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Shades of Fermat's Last Theorem

The familiar Pythagorean 3-4-5 triple gives one solution to (x-1)^n + x^n = (x+1)^n so what about other solutions for x an integer and n= 2, 3, 4 or 5?


Find the positive integer solutions of the equation (1+1/a)(1+1/b)(1+1/c) = 2

Code to Zero

Find all 3 digit numbers such that by adding the first digit, the square of the second and the cube of the third you get the original number, for example 1 + 3^2 + 5^3 = 135.

Farey Neighbours

Age 16 to 18
Challenge Level
You may wish to explore Farey Sequences and Mediant Madness before working on this problem.

The Farey sequence $F_n$ is the list written in increasing order of all the rational numbers between $0$ and $1$ that have only the numbers $1, 2, 3, ... n$ as denominators. We have $$\eqalign{F_1&=\frac{0}{1}, \frac{1}{1}\cr F_2&=\frac{0}{1}, \frac{1}{2}, \frac{1}{1}.}$$

For the two rational numbers $\frac{a}{c}$ and $\frac{b}{d}$ the mediant is defined as $\frac{a+b}{c+d}$.

Show that if $0< \frac{b}{d} < \frac{a}{c}< 1$ then $\frac{b}{d} < \frac{a+b}{c+d} < \frac{a}{c}$.

Each Farey sequence $F_{n+1}$ must contain all of the terms of $F_{n}$, along with some new terms. Each 'new' term in the Farey sequence $F_{n+1}$ is the mediant of two consecutive terms in $F_n$, but not all mediants of consecutive terms of $F_n$ are included: where the denominator of the mediant is greater than $n+1$ the mediant does not occur in $F_{n+1}$ and instead two consecutive terms in $F_n$ are repeated in $F_{n+1}$.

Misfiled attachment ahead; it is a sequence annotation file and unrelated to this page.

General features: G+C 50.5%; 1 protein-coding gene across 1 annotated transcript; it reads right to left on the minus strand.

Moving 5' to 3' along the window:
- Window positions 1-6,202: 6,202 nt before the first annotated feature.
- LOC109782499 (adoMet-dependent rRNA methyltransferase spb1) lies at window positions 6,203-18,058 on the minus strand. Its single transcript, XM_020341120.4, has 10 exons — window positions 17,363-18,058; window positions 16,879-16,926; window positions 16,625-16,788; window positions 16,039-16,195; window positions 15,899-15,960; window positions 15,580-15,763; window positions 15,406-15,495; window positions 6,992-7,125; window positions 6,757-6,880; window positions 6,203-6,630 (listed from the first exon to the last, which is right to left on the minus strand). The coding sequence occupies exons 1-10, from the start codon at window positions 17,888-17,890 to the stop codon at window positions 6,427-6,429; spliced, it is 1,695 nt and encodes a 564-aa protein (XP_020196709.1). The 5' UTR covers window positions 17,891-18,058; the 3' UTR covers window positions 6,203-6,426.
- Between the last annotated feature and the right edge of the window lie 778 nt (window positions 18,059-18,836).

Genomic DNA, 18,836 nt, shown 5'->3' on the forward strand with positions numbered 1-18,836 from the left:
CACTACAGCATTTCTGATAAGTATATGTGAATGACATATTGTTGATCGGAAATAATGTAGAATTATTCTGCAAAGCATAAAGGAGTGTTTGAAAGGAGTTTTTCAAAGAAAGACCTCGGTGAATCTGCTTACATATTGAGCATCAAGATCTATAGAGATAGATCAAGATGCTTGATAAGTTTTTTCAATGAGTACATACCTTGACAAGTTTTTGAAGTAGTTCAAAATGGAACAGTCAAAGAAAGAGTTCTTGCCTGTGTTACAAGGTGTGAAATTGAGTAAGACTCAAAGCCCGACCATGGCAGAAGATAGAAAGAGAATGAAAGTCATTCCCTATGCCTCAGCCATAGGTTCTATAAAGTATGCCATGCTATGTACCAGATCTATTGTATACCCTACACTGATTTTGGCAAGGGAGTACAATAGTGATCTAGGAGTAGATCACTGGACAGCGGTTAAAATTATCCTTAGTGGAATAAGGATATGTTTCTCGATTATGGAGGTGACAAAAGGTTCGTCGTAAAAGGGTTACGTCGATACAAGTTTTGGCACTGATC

Use the mediants to work out $F_3, F_4$ and $F_5$.

Two consecutive terms in a Farey sequence are known as Farey Neighbours.

Let $\frac{b}{d}$ and $\frac{a}{c}$ be Farey Neighbours. Choose some pairs of Farey Neighbours from the Farey Sequences you have worked out, and calculate $ad-bc$.
What do you notice?

Can you prove it using mathematical induction?

This is the key result that links Farey sequences to infinite sets of circles that are packed together, each circle touching its neighbours. See the problem Ford Circles.